Passage of the Senate’s health care bill, as proposed, would risk eroding national health in one little-discussed way, according to medical experts: It would eliminate cash that pays for vaccines to protect the most vulnerable among us from diseases like mumps, measles or the flu.
Former Pres. Barack Obama’s Affordable Care Act (ACA) currently requires new health insurance plans to cover federally recommended vaccines for adults and children, without making patients share the costs through co-pays or deductibles—a “first dollar” coverage mandate meant to help Americans overcome the financial obstacle that had prevented some from obtaining important vaccinations. The bill also more broadly requires essential health services like vaccines to be covered by health insurers. Yet under the Senate proposal states could redefine what constitutes an essential benefit and can decide not to require coverage for certain preventive care—such as vaccines.
Without robust vaccine coverage, people may forgo immunizations as they did before ACA passed, says Amy Pisani, executive director of Every Child By Two, a nonprofit organization committed to reducing the burden of vaccine preventable disease.
Initial data indicates the ACA vaccine coverage has already been helping more Americans get vaccinated and stay healthy: One study reported at the Pediatric Academic Societies annual meeting in 2016 showed that it led to higher vaccination completion rates for full diphtheria/tetanus/acellular pertussis (whooping cough), or DTaP, immunizations for young children. The greatest gains, they reported, were among children in families living at less than 200 percent of the federal poverty level. They had a 5.5 percent increase in on-time vaccination rates for the final dose of the vaccine, the authors wrote. Proponents of Republican-led health care reform, however, maintain the proposed changes would give states the flexibility to make their own decisions about how and when to support health within their borders.
If enough people stop getting inoculated against diseases such as measles, mumps or whooping cough, it could be disastrous for individuals and families, Pisani notes. For example, when large numbers of people get flu shots it creates herd immunity, which keeps everyone safer. It also helps protect populations for whom certain shots are too risky or ineffective (such as the elderly or those with compromised immune systems) by reducing their chances of encountering someone who is ill.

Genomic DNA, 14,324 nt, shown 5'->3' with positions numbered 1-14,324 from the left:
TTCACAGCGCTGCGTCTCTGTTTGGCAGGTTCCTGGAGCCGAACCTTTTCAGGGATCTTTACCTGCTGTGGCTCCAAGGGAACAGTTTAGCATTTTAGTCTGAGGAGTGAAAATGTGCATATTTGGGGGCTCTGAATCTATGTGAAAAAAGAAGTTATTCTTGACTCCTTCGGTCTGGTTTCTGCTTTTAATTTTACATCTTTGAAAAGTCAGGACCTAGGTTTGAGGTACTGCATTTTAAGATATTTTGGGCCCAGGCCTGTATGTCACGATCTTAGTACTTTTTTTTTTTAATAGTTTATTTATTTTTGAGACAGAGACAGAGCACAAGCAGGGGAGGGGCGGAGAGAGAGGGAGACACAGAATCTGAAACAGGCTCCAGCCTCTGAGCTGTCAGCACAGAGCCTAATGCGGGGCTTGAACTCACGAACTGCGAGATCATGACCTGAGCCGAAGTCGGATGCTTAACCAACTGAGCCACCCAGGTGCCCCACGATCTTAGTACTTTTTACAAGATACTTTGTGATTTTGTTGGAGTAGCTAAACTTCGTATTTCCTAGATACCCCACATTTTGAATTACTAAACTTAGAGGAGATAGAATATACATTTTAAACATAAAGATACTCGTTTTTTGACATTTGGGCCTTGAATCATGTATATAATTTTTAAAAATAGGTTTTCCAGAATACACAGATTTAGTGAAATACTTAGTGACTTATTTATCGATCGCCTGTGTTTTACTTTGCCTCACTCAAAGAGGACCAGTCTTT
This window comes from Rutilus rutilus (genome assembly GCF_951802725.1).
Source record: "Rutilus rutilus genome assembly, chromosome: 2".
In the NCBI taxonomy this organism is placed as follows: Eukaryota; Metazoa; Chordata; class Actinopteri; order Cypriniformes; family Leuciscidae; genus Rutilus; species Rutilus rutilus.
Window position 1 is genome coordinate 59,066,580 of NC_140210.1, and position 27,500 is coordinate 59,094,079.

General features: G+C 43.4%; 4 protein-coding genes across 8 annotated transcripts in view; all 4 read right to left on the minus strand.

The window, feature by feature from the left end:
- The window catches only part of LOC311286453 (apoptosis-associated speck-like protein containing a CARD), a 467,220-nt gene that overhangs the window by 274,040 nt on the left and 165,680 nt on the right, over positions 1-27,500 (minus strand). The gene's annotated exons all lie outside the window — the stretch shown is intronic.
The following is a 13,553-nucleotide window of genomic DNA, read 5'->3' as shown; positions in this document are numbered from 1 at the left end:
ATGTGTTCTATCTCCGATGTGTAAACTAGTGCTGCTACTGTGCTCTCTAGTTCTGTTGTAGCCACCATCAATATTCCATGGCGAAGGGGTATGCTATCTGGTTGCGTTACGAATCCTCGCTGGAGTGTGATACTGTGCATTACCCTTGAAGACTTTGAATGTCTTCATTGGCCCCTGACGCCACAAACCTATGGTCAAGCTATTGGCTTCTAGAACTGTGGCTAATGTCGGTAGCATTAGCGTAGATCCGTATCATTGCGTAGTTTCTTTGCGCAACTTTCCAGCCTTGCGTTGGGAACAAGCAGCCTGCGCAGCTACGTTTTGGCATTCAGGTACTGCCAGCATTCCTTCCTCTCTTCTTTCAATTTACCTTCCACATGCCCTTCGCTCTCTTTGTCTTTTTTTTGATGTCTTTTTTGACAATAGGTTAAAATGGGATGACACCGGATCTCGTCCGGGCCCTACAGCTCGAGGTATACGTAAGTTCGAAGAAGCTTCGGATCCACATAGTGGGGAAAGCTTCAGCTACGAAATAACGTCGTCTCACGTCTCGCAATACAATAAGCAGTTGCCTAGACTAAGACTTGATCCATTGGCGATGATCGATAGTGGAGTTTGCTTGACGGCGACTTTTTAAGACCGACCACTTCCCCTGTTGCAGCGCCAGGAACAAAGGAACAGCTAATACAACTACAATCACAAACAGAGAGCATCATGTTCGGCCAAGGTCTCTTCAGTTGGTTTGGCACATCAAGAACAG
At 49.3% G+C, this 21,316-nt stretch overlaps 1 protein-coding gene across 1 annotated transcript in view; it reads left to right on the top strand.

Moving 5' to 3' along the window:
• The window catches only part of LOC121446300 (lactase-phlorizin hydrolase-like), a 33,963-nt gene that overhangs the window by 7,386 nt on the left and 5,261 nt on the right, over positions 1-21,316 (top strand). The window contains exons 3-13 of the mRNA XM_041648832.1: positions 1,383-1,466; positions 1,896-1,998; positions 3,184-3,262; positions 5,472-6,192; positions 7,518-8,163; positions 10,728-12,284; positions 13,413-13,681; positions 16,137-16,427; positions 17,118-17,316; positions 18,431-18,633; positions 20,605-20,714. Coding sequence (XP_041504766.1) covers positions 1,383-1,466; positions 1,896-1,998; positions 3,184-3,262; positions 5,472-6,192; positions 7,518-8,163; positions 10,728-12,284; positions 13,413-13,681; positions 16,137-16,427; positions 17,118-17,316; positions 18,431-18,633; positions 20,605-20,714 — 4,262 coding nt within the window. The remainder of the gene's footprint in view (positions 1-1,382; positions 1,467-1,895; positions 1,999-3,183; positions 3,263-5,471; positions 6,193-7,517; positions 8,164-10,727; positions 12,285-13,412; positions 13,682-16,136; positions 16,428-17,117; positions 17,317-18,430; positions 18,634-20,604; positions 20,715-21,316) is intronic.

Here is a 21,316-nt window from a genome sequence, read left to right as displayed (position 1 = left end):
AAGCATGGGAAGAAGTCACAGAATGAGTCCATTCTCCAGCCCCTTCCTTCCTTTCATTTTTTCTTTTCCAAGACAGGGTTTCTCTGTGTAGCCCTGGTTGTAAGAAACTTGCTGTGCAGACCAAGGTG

A rollback of vaccine funding—coupled with the Senate bill’s proposed demolition of Medicaid expansion—would make it more difficult for groups including the working poor to get vaccinations or other preventative care. And lower vaccine coverage would not be the only significant blow to public health, says Georges Benjamin, executive director of the American Public Health Association. The Senate bill would also zero out the Prevention and Public Health Fund (PPHF), which helps finance childhood vaccinations in addition to emergency preparedness and response. That fund pays for about 12 percent of the U.S. Centers for Disease Control and Prevention budget, Benjamin points out. “If people lose health care coverage, fewer people will be protected by vaccines that prevent cancer, pneumonia, and other painful and deadly conditions,” says Tom Frieden, CDC director under Obama. Then, if the CDC budget is slashed and the prevention fund eliminated “there will be further erosion of our country’s first line of defense against infections,” he says, noting that the prevention fund includes more than $300 million for vaccines.
If those cuts occur, Benjamin says, “we are less likely to find infectious disease early because uninsured or underinsured people go to the doctor later if not adequately insured—so sick people that are contagious are more likely to spread serious disease before detection.” Cutting the roughly $1-billion PPHF would also make it difficult to address the next big public health threat, says Peter Hotez, dean of the National School of Tropical Medicine at Baylor College of Medicine. Against the backdrop of Ebola, Zika and yellow fever as recent global health issues, he warns, it would be unwise to take such chances.